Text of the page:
“A class should have one and only one responsibility.”, states the single responsibility principle. A class in which a set of methods based around a similar context or aspect is said to have high cohesion. For example, a class Downloader has to have methods to support video download functionality only and a Converter to support video convert functionality. Mixing up both these in one class is generally a bad idea.

Classes with high cohesion are focused and specialized; hence, any change happening outside their domain has the least or no effect on them. Contrary to that, changing a system with low cohesion is not less than a migraine for developers because the change may propagate farther than its radius.

In the dashboard, we have elements like buttons, columns, a container, and a layout to arrange them in the container. All these visual elements fall in the presentational layer. Anything related to the component function falls in the logical, implementational, or business layers. 

The proposed solution won’t mind the distinctions between these two layers and merge them all into one. Consequently, we will have code with cluttered and less cohesive modules with little or no flexibility.

Open/closed principle

“A class should be closed for modification but open for extension.”, states the open/closed principle. When a class uses concrete objects of another class, introducing new types of objects is often difficult because that usually means changing the existing system.

Contrary to this, programming to abstractions leads to more flexible designs where we can add objects without breaking the existing code. When different objects follow one common interface, we can leverage the power of polymorphism to refer to them by their abstraction.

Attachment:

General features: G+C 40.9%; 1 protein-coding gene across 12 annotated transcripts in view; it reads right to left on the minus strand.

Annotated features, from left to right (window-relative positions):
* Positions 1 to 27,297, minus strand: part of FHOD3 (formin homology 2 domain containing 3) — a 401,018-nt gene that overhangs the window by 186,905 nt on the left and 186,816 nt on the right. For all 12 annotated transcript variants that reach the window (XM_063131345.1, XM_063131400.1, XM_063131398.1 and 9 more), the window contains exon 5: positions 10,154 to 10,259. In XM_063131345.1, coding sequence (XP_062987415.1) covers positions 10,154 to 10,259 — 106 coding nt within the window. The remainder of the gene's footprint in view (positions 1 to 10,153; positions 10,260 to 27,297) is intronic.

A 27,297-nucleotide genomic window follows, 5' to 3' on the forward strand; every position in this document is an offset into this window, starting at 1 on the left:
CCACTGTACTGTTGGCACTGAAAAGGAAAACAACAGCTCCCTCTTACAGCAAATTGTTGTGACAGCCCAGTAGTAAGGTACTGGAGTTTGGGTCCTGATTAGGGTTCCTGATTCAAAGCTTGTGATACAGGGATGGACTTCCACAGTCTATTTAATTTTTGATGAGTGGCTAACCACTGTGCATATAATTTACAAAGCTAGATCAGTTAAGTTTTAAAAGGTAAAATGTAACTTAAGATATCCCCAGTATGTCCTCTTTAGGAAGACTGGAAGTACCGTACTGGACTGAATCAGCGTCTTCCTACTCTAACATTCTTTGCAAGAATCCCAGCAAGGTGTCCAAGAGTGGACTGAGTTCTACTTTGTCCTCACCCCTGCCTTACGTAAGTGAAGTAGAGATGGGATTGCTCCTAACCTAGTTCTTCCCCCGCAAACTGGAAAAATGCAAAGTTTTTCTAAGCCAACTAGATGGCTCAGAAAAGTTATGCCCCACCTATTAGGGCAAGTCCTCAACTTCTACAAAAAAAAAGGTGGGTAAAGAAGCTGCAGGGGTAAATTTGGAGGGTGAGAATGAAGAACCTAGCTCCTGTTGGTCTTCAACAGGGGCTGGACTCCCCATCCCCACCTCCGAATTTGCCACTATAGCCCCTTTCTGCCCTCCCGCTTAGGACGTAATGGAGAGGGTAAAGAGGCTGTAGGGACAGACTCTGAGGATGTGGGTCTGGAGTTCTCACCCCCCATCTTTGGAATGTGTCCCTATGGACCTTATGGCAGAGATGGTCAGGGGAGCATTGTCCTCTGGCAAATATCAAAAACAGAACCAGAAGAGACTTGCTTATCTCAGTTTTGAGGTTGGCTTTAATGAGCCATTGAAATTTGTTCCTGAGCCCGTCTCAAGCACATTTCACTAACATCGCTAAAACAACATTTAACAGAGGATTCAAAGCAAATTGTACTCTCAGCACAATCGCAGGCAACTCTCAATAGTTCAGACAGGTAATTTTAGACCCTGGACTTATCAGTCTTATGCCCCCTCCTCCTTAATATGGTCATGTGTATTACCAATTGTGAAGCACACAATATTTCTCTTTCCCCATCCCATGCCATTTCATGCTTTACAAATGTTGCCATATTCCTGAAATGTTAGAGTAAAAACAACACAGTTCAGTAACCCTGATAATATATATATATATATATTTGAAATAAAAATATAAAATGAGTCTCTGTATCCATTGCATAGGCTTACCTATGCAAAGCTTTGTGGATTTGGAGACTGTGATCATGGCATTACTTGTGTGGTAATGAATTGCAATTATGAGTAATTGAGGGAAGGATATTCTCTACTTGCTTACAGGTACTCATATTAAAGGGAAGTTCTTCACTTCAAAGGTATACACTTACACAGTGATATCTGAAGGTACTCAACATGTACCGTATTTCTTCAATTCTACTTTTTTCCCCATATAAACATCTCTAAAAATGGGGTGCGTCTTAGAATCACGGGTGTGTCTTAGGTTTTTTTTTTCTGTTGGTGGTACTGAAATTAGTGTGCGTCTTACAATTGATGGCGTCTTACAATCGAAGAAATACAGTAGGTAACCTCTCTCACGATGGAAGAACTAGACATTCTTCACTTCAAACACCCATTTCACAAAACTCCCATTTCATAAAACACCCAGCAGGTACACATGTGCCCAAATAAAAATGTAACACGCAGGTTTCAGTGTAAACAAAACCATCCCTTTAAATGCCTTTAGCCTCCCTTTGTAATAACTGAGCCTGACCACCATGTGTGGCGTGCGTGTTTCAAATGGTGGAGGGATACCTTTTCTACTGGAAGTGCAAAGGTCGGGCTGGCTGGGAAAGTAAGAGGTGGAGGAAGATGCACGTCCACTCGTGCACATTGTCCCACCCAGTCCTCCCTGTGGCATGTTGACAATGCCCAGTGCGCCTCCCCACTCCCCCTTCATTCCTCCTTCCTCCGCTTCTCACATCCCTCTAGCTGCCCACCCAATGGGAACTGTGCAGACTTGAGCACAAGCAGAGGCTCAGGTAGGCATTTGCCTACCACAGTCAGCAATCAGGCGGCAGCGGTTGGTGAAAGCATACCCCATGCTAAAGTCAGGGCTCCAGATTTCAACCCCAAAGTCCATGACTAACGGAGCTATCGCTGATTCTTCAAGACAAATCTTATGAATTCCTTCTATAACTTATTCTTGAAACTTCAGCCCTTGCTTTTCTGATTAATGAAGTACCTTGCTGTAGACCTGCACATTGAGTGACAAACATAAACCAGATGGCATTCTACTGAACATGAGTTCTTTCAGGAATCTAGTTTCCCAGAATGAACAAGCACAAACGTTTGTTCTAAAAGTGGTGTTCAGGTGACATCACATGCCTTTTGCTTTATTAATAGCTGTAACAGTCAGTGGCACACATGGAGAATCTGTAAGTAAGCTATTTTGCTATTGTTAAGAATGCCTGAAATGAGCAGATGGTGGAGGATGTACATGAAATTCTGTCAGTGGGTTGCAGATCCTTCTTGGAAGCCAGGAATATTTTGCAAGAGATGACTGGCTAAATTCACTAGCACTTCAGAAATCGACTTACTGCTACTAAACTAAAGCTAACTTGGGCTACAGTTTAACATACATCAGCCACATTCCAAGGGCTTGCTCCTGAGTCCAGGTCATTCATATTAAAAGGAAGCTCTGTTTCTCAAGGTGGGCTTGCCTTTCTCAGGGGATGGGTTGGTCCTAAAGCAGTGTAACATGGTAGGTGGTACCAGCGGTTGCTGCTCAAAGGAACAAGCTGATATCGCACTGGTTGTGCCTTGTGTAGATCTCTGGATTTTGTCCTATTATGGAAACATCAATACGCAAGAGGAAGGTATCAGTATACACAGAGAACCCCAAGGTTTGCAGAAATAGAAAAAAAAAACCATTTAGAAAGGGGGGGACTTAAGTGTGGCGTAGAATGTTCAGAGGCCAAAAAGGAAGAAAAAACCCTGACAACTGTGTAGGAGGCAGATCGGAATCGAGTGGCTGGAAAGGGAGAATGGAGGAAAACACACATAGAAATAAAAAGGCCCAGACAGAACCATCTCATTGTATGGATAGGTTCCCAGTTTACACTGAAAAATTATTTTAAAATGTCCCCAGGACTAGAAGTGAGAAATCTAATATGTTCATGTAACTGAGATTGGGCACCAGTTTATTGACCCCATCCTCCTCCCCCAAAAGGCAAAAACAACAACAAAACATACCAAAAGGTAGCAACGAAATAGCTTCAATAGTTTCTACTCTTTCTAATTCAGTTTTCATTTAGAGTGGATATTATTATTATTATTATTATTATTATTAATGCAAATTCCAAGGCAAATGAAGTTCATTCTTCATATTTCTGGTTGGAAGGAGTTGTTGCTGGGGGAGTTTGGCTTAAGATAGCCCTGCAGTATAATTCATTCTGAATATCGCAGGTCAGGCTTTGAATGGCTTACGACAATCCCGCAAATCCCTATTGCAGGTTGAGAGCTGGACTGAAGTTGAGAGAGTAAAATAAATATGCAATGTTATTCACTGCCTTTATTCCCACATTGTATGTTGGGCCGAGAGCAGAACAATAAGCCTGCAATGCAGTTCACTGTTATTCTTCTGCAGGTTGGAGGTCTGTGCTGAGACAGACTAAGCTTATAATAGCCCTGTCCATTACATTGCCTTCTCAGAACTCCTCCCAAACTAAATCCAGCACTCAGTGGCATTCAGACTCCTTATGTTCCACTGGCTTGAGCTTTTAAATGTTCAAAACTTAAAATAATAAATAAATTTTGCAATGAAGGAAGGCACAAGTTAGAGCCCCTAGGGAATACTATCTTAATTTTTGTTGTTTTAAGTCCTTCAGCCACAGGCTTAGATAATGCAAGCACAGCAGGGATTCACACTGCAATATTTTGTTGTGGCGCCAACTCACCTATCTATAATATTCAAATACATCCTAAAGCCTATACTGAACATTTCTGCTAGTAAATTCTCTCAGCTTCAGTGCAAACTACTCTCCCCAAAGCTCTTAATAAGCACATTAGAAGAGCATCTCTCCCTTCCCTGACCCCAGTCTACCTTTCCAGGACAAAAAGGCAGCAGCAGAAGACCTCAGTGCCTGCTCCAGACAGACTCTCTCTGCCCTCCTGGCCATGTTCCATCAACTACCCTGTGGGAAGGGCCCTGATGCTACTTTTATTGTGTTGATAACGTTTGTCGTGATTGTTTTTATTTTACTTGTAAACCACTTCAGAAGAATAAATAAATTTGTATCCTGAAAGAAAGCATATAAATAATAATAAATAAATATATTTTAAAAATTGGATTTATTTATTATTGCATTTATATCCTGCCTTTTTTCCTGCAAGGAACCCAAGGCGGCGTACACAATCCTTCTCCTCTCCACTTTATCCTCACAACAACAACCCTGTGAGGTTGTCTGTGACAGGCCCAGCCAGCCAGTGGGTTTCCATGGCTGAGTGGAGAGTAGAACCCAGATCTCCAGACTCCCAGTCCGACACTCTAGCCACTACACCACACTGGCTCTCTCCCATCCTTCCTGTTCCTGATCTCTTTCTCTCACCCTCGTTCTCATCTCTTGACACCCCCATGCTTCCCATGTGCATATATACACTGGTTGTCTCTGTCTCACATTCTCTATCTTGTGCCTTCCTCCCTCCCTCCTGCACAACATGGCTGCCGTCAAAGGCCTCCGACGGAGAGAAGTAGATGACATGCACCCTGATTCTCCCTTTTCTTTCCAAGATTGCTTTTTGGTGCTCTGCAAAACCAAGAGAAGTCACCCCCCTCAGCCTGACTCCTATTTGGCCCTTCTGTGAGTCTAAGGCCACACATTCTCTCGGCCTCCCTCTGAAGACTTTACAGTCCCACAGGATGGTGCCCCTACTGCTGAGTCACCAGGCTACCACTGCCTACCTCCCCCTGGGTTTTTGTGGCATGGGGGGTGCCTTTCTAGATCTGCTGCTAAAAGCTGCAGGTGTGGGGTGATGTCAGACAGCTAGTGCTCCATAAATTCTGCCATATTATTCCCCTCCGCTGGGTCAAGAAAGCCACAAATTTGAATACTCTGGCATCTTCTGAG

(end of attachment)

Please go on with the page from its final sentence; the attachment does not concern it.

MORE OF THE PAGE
Our solution doesn’t care much about this principle and hardcodes the logic in the presentational layer. This implementation is a huge miss in terms of maintainability and flexibility. Users won’t be able to customize the dashboard because buttons use concrete classes. Also, any change to the hardware API could break the dashboard software. 

Lack of abstraction

We don’t have abstraction in the current design. The dashboard refers to concrete hardware API objects with no common interface in between. A lack of abstraction in a system is a red flag when assessing a software design.

It won’t be wrong to call lack of abstraction the root cause of non-flexible and non-maintainable software. Program to interface, not implementation, is key to remember if we want to create software for today and tomorrow.

Solution 🙂

Separation of concerns

The dashboard and its elements are purely visual. They don’t have to worry about the gnarly implementation details of any hardware API object. In other words, we should define a presentational and implementational layer to separate the concerns.

Command Pattern PHP

The buttons should have a function solely responsible for delegating the action to another object. That way, the UI will act more independently as a layer and pass the request to another entity. With that architecture, the software modules will be loosely coupled, and the dashboard can be much more reusable and extendable.